How Java allocates memory to objects?


Reading time: 30 minutes | Coding time: 5 minutes

In Java, all objects have memory located in the heap space where Java's garbage collection constantly remove unused objects to make application memory efficient. The heap space is further divided into sections and it depends on the object's memory where the object will be placed.

Background

Memory is divided into 2 parts:

  • stack memory (faster access and contiguous allocation)
  • heap memory (slow access and dynamic allocation)

Programming languages like C and C++ has two types of memory allocation strategy:

  • Dynamic memory allocation (on heap)
  • Static memory allocation (on stack)

Unlike C and C++, Java allocates memory for objects only on heap like dynamic memory allocation. Java uses stack for other purposes like function calls.

In Java, heap is created when Java Virtual Machine (JVM) starts up and this size of heap is dynamic that is it can increase or decrease as per program requirement.

We shall note that Java allocates memory outside the heap as well and this is used for:

  • Internal data structures
  • methods/ function calls
  • threads

and many others.

In this article, we will focus on heap memory as Java objects are stored in heap.

Heap memory

In Java, heap memory divided into two sections:

  • nursery/ young generation/ young space
  • old generation/ old space

In Young space, objects that have been recently created are stored and in old space, objects that are being used for a long time are stored. This categorization of objects is for faster and more efficient garbage collection.

The young space is further divided into keep area which keeps the recently created objects and prevents the transfer of recently created objects to old space if a lot of objects are created inbetween garbage collection.

When a object is allocated, JVM identifies the object as:

  • a small object
  • a large object

depending upon the size of memory required by the object. This is done in runtime.

We can get the size of any object in Java using the instrumentation package. For example:

import java.lang.instrument.Instrumentation;
public class ObjectSizeFetcher 
{
    private static Instrumentation instrumentation;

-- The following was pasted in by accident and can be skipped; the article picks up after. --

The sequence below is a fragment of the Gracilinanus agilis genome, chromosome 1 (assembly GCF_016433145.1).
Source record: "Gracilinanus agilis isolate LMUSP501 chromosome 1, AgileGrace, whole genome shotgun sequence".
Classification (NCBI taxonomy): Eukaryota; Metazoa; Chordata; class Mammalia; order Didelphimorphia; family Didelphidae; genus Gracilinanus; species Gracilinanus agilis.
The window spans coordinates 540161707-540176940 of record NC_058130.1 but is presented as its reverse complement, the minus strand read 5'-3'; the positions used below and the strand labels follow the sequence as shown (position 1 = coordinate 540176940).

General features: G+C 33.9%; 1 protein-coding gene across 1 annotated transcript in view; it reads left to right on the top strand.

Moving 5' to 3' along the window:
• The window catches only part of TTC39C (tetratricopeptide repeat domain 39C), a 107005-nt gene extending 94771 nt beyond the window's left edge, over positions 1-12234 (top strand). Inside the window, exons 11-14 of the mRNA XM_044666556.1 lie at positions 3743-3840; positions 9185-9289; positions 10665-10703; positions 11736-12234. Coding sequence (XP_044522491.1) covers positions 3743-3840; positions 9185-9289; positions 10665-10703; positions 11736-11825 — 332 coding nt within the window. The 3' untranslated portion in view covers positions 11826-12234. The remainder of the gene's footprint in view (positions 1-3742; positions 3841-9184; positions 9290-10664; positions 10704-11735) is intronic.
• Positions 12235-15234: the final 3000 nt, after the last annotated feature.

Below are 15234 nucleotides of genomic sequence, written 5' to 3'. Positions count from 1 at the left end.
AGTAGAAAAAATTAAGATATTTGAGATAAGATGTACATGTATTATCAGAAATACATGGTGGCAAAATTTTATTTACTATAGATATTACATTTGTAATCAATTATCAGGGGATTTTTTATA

public static void premain(String args, Instrumentation inst) 
    {
        instrumentation = inst;
    }
    public static long getObjectSize(Object o) 
    {
        return instrumentation.getObjectSize(o);
    }
}

We can use getObjectSize() to fetch the size of any object in Java.

The size limit for large and small objects depends on multiple factors such as:

  • JVM version
  • heap size
  • JVM garbage collection strategy (JVM settings)
  • Platform

The size of small object is usually between 2 KB to 128 KB beyond which objects are large objects. Small objects are placed in a section known as Thread local areas (TLA). TLA are chunks of free memory reserved from heap. It is given to a Java thread for use. TLA are reserved from the young space if space is available or it will use old space.

The size can be set using JVM settings using options like:

  • -XXtlaSize
  • -XXlargeObjectLimit

Large objects will not fit in TLA and hence, it is directly allocated in heap. Memory allocation of large objects require synchronization of threads. JVM uses a set of caches of free memory chunks to:

  • minimize need for synchronization
  • speedup memory allocation

In Java, memory is allocated to an object when the contructor is called using new().

user-defined-type variable; // memory not allocated
variable = new user-defined-type(); // memory is allocated

Example:

class OpenGenus 
{
    int data;
    
	public static void main (String[] args) 
	{
		OpenGenus var1;
		var1.data = 1; // error
	}
}

Compile type Error:

prog.java:8: error: variable var1 might not have been initialized
		var1.data = 1;
		^
1 error

Correct code:

class OpenGenus 
{
    int data;
    
	public static void main (String[] args) 
	{
		OpenGenus var1;
		var1 = new OpenGenus();
		var1.data = 1; 
	}
}

The above code compiles correctly.

Consider this case to understand when a new object is created and a cached value is used.

Integer a = new Integer(1); // creates a new object
Integer b = 1; // uses a cached value
Integer c; // allocate memory in stack to hold the reference value (null)

For auto-boxing and primitive data types, cached value are used so:

int a = 1; // uses a cached value

Key takeaways

Key points to understand and make the best use of Java:

  • Small objects are faster than larger objects as both are allocated in different sections
  • Small objects are allocated at TLA (Thread local areas)
  • Large objects are allocated at heap and requires synchronization across threads which is slow
  • Some times, large objects use cache memory locations
  • Primitive data types are faster than user defined objects and autoboxing as cached values are used